Danny is frightened of his dad. Every night he goes to bed and pretends to be asleep. He listens to his dad mistreating his mum. Danny thinks his life is normal until he goes on a sleepover at his best friend Alex’s house. Alex’s dad is kind and fun to be with, and Danny feels happy. Danny wishes his dad could be more like Alex’s dad. But what can he do?
Children are the smallest, often most silent, victims of domestic violence.
Now, there is a children’s book to help young people trapped in situations of domestic and family violence. Brave Danny is written to empower kids aged between four and eight to talk about their feelings, to teach them what a happy, safe family can look like.
Rosie Batty talks about her experience with domestic violence. Post continues below.
“The smallest voices are sometimes the most powerful,” author of Brave Danny Robin Adolphs, who also has a background in education, told Mamamia. “It’s important we help young people understand what domestic violence looks like – we need to break the cycle. Children are capable of learning and understanding a lot. What better way to learn about domestic violence than in a loving, caring way?”
The book, written by Adolphs and illustrated by Nicky Johnston, is an initiative of the National Rural Women’s Coalition (NRWC) and came after reports of increasing domestic violence in remote Australian communities.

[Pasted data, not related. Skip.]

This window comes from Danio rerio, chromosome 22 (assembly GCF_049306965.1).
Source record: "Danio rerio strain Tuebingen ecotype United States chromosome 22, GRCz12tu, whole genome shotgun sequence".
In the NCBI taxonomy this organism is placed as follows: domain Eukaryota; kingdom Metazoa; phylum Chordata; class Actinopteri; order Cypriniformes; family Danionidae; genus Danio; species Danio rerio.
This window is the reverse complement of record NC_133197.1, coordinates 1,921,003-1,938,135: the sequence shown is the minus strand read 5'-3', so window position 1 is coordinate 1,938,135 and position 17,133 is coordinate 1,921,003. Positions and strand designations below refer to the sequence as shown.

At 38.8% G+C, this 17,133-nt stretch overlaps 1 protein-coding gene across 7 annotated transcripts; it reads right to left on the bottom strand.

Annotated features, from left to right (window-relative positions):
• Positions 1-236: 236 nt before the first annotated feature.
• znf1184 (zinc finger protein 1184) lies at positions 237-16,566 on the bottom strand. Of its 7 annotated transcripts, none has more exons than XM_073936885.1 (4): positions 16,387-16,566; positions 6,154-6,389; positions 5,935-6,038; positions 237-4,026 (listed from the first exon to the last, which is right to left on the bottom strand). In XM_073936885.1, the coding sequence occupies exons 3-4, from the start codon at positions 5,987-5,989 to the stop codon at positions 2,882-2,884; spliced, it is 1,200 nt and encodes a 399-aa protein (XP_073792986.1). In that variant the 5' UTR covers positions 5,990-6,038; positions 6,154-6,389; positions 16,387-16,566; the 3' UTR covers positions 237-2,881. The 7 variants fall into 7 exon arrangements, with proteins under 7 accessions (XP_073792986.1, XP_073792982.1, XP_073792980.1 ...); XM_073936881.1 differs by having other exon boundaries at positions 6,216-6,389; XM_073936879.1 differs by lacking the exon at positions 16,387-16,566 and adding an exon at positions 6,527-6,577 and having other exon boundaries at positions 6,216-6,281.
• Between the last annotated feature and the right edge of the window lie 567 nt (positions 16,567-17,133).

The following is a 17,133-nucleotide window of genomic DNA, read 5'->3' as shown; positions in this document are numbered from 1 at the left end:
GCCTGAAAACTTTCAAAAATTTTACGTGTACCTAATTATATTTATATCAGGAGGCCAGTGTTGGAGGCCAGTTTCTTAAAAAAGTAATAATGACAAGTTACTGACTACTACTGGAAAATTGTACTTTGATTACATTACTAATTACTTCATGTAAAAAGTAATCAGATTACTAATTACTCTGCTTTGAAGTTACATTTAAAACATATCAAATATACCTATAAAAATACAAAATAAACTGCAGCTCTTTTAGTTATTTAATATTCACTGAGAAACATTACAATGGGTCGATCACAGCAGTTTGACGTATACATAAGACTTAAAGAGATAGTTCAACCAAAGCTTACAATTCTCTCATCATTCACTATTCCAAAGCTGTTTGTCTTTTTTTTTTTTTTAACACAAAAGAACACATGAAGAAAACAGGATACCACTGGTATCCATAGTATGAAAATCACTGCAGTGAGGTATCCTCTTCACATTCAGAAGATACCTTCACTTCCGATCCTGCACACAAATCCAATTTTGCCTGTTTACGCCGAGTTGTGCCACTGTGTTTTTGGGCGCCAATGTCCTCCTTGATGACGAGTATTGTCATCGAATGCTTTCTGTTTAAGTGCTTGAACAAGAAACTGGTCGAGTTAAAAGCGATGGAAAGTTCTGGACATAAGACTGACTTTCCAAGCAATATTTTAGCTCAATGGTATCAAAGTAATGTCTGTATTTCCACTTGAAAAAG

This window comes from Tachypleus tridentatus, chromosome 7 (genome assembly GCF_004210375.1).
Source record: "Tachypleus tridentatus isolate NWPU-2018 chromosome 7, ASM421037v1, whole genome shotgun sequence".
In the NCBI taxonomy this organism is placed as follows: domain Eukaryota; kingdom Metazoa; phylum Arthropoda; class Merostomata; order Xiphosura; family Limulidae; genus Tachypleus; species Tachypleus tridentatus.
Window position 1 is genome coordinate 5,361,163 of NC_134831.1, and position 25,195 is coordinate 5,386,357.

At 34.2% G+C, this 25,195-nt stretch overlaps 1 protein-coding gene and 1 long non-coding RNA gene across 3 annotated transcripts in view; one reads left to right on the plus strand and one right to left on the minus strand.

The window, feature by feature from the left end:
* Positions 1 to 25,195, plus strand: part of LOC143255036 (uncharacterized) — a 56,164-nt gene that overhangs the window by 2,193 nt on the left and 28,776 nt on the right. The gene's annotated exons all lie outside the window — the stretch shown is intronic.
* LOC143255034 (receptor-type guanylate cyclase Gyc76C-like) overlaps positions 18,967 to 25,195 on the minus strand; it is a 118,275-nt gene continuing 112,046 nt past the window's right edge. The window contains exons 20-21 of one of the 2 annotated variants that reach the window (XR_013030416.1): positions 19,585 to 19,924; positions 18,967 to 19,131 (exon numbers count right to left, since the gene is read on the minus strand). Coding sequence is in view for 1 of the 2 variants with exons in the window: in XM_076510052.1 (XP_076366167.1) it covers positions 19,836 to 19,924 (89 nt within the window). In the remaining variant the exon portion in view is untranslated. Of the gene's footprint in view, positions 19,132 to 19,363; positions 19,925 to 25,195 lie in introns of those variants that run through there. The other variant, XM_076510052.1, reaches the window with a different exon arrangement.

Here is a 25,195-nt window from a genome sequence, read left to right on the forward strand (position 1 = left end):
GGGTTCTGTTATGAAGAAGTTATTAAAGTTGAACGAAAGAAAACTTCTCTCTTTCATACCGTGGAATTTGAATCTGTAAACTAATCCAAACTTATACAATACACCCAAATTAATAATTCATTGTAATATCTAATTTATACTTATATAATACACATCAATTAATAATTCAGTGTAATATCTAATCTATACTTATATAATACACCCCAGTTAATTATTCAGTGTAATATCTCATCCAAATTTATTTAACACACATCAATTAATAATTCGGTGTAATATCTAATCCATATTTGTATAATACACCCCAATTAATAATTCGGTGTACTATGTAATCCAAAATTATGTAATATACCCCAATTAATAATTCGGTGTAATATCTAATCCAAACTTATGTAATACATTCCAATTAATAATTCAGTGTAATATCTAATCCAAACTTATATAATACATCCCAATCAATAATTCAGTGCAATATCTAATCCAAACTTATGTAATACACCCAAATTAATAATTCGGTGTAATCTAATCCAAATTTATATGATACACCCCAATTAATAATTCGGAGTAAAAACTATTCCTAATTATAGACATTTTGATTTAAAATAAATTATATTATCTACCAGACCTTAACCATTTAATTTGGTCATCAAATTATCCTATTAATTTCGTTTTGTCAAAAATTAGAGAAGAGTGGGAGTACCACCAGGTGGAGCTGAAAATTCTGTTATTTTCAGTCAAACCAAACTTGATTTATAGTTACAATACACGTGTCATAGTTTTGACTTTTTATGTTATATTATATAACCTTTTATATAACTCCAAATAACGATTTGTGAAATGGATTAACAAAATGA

“Domestic violence is an issue rearing its head in bush communities, particularly when natural disasters such as fires and floods occur,” NRWC Treasurer Alwyn Friedersdorff said. “When those things happen, domestic violence tends to creep in. We wanted to send a message to the youngest age group possible, to help build resilience to domestic violence at the earliest age.”
But what message can you send to children who are so young?
According to Adolphs, it’s about awareness. Teaching the simple, heartbreaking lesson that being frightened at home is not ‘normal’.
“When children are this little, they have very small world and they only know what’s in this world. How are they going to learn, if they don’t know any different?” Adolphs said.
“The only way we can help them is by talking,” she continued. “If children learn about domestic violence through experience, they’re often too frightened to talk. We need to open the conversation in a different way and encourage positive responses and positive decisions. Otherwise, their behaviour will be affected. They’ll become withdrawn or start acting out. This can lead to learning difficulties. These children will grow up thinking their life isn’t happy, and that this is normal.”